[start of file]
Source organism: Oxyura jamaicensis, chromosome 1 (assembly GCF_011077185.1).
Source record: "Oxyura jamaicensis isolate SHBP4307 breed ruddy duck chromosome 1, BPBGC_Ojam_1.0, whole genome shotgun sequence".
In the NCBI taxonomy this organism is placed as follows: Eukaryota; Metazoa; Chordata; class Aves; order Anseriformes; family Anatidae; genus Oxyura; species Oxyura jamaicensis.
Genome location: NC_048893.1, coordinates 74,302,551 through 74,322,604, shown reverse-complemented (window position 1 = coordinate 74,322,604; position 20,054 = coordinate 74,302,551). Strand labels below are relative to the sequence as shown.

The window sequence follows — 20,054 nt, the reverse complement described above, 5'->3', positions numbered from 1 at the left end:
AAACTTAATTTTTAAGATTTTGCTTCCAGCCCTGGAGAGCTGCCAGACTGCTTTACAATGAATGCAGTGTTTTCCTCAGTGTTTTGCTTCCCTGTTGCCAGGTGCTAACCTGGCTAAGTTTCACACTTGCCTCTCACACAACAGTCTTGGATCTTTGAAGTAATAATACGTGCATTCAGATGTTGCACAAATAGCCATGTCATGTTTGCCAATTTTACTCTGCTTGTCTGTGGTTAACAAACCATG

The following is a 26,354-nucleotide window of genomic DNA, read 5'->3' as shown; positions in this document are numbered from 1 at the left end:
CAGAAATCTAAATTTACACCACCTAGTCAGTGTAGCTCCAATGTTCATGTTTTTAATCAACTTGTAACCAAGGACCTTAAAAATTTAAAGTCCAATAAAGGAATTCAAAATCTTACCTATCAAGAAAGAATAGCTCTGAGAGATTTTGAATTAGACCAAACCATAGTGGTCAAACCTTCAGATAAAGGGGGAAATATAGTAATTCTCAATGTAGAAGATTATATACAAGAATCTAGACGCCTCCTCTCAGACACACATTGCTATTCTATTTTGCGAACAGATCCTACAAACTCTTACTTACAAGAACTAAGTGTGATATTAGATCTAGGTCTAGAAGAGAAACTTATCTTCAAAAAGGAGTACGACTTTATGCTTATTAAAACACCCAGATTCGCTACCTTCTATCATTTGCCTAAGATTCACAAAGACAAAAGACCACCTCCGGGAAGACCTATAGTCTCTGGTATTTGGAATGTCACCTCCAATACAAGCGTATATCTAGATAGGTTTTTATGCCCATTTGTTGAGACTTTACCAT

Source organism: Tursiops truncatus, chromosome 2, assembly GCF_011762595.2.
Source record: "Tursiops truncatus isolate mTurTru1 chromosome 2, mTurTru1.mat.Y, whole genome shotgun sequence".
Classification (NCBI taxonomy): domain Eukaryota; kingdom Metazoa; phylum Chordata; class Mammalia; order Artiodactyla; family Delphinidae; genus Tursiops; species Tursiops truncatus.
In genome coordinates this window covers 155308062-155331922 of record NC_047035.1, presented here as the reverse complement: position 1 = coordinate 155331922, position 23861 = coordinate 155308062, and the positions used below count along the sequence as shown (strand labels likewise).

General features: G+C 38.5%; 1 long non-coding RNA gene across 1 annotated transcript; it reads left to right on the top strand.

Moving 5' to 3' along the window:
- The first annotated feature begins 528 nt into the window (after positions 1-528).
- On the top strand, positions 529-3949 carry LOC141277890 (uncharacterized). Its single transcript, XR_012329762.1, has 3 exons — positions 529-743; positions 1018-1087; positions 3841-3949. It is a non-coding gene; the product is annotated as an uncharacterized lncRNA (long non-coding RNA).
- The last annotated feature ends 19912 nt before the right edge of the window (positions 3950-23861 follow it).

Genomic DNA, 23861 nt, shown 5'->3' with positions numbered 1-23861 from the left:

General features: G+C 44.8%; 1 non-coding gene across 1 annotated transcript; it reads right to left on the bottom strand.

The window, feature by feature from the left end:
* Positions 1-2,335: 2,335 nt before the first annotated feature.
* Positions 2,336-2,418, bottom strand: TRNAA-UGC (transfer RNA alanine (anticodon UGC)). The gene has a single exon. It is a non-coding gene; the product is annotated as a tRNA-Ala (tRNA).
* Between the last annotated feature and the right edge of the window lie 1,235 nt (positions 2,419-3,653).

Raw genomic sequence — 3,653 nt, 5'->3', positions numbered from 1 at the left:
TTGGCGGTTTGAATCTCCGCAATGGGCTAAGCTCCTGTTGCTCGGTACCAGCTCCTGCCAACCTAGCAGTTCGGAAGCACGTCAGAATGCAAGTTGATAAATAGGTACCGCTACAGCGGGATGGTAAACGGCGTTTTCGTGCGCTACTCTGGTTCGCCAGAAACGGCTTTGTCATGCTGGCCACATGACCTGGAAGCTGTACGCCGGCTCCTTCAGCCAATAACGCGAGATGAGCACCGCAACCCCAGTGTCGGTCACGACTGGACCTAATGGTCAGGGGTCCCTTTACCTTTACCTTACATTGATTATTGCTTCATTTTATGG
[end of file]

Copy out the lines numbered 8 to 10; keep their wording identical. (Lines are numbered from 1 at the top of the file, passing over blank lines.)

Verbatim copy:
CAGAAATCTAAATTTACACCACCTAGTCAGTGTAGCTCCAATGTTCATGTTTTTAATCAACTTGTAACCAAGGACCTTAAAAATTTAAAGTCCAATAAAGGAATTCAAAATCTTACCTATCAAGAAAGAATAGCTCTGAGAGATTTTGAATTAGACCAAACCATAGTGGTCAAACCTTCAGATAAAGGGGGAAATATAGTAATTCTCAATGTAGAAGATTATATACAAGAATCTAGACGCCTCCTCTCAGACACACATTGCTATTCTATTTTGCGAACAGATCCTACAAACTCTTACTTACAAGAACTAAGTGTGATATTAGATCTAGGTCTAGAAGAGAAACTTATCTTCAAAAAGGAGTACGACTTTATGCTTATTAAAACACCCAGATTCGCTACCTTCTATCATTTGCCTAAGATTCACAAAGACAAAAGACCACCTCCGGGAAGACCTATAGTCTCTGGTATTTGGAATGTCACCTCCAATACAAGCGTATATCTAGATAGGTTTTTATGCCCATTTGTTGAGACTTTACCAT

Source organism: Tursiops truncatus, chromosome 2, assembly GCF_011762595.2.
Source record: "Tursiops truncatus isolate mTurTru1 chromosome 2, mTurTru1.mat.Y, whole genome shotgun sequence".